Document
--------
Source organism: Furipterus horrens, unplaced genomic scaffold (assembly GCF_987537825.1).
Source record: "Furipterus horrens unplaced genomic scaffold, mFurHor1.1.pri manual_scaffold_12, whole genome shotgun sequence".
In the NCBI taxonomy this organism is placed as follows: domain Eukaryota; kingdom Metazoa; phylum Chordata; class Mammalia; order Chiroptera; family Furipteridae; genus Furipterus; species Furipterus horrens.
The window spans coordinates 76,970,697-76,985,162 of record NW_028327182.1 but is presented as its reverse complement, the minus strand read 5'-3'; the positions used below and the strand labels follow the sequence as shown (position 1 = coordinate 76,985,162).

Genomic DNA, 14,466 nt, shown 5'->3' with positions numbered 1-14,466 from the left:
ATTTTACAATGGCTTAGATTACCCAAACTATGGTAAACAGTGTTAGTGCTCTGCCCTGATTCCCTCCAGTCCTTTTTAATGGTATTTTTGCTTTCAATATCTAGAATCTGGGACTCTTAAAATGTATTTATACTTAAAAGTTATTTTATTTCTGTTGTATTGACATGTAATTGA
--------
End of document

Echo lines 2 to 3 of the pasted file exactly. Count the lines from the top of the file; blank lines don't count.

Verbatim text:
Source record: "Furipterus horrens unplaced genomic scaffold, mFurHor1.1.pri manual_scaffold_12, whole genome shotgun sequence".
In the NCBI taxonomy this organism is placed as follows: domain Eukaryota; kingdom Metazoa; phylum Chordata; class Mammalia; order Chiroptera; family Furipteridae; genus Furipterus; species Furipterus horrens.